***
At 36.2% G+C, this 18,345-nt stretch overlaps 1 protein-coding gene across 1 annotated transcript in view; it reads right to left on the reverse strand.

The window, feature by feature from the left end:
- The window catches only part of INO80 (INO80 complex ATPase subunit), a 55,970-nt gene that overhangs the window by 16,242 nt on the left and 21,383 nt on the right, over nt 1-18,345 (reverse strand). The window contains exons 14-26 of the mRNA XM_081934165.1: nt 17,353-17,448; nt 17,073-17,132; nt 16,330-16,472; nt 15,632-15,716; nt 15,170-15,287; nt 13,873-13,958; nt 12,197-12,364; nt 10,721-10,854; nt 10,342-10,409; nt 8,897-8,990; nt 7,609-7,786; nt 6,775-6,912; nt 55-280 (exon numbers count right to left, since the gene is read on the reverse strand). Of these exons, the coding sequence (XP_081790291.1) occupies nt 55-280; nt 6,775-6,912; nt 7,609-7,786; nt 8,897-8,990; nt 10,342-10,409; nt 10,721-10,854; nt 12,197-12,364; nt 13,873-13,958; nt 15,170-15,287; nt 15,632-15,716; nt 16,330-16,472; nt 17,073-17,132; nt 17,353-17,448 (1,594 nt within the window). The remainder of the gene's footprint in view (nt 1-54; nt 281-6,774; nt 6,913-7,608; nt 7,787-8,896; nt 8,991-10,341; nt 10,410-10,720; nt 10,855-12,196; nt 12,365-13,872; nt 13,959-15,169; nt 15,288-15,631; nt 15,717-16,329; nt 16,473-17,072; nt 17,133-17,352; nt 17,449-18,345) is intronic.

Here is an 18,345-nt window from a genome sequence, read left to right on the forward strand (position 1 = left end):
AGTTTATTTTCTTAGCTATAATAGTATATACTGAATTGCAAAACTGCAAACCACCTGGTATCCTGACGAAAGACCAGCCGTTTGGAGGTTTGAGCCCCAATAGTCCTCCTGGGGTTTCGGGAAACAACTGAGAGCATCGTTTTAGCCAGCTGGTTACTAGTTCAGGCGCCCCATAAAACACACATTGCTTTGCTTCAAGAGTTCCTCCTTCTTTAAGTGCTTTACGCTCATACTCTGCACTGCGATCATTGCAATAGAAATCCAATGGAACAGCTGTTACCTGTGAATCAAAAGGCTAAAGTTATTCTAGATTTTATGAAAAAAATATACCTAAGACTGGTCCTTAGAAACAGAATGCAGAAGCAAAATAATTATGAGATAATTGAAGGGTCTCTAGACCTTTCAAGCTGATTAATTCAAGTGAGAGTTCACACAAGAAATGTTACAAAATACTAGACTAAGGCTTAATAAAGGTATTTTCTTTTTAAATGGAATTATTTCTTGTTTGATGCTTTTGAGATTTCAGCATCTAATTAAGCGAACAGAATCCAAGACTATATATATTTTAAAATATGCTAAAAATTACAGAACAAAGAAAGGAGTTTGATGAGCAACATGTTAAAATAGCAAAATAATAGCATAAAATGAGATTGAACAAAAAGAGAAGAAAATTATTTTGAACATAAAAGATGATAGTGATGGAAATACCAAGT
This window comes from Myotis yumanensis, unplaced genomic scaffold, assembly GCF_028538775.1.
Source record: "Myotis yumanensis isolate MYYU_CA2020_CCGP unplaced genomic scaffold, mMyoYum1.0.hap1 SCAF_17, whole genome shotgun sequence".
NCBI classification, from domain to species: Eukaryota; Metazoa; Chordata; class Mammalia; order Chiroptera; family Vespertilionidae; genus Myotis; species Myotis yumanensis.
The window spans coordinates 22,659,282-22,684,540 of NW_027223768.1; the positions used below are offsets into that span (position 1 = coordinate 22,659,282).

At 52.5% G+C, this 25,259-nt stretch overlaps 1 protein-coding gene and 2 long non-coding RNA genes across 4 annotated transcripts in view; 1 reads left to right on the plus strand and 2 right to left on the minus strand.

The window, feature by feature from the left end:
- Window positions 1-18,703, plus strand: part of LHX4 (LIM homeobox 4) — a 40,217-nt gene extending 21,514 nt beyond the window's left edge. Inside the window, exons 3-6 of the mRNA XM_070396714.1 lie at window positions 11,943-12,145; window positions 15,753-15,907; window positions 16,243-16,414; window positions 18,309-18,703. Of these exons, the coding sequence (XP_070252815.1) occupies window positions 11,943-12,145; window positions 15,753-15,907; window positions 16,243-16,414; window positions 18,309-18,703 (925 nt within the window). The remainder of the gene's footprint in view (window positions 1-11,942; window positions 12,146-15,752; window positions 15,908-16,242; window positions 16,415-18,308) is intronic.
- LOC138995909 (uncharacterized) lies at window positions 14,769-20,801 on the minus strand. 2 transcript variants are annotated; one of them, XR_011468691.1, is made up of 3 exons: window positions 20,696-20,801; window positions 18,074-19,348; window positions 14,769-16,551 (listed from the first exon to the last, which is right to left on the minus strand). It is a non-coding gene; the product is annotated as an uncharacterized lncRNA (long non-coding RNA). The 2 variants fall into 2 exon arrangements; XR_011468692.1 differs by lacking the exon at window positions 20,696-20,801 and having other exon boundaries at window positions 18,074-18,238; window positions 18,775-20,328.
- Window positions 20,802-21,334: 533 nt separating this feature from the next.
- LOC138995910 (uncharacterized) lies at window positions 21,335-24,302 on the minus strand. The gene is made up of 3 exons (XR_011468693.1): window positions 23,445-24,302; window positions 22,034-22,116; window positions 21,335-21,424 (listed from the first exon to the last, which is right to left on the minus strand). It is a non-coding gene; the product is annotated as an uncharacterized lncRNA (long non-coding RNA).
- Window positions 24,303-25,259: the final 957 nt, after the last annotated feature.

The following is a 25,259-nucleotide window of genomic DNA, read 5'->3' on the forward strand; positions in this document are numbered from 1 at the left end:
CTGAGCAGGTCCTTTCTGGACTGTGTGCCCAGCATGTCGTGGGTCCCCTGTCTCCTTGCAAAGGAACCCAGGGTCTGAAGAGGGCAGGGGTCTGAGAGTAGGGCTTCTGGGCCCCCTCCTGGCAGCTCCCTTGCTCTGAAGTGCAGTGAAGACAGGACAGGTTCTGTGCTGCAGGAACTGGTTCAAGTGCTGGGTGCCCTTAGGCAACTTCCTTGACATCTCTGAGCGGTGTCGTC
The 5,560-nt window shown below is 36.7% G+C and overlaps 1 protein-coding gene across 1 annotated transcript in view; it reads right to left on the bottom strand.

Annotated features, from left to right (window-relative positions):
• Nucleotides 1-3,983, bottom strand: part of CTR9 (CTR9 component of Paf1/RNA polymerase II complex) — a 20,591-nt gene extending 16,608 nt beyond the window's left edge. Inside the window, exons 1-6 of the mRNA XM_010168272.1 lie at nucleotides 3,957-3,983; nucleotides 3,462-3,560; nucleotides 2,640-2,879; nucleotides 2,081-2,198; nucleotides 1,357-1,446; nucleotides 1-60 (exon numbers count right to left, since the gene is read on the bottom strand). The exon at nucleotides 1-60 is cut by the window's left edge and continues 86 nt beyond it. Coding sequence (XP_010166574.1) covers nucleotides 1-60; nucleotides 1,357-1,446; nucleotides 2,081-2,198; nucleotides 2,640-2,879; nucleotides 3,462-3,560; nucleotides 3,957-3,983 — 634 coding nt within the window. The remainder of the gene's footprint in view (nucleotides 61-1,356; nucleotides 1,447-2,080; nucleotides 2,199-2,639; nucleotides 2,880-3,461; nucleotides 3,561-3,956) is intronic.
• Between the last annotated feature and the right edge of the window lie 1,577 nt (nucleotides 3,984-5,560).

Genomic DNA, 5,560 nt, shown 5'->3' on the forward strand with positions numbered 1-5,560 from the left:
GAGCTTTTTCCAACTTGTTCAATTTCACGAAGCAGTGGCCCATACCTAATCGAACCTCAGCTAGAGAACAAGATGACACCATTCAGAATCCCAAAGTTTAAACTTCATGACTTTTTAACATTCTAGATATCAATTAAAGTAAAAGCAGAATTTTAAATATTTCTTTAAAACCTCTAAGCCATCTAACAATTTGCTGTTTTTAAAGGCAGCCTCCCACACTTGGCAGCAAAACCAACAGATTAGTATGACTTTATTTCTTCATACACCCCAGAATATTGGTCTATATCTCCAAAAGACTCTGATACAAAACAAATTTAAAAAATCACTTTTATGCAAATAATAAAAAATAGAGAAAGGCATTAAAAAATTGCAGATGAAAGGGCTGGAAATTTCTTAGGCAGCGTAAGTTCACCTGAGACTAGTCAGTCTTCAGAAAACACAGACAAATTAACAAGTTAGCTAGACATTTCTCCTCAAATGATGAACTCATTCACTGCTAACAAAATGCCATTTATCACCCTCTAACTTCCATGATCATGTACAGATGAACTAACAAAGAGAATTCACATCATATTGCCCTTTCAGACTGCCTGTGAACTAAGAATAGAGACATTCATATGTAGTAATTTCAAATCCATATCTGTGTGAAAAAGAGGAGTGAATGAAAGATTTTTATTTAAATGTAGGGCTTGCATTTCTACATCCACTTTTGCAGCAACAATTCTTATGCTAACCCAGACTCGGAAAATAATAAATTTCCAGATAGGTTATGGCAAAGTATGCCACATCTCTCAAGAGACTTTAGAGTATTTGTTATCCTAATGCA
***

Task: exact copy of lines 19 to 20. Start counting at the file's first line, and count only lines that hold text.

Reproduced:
The 5,560-nt window shown below is 36.7% G+C and overlaps 1 protein-coding gene across 1 annotated transcript in view; it reads right to left on the bottom strand.

Annotated features, from left to right (window-relative positions):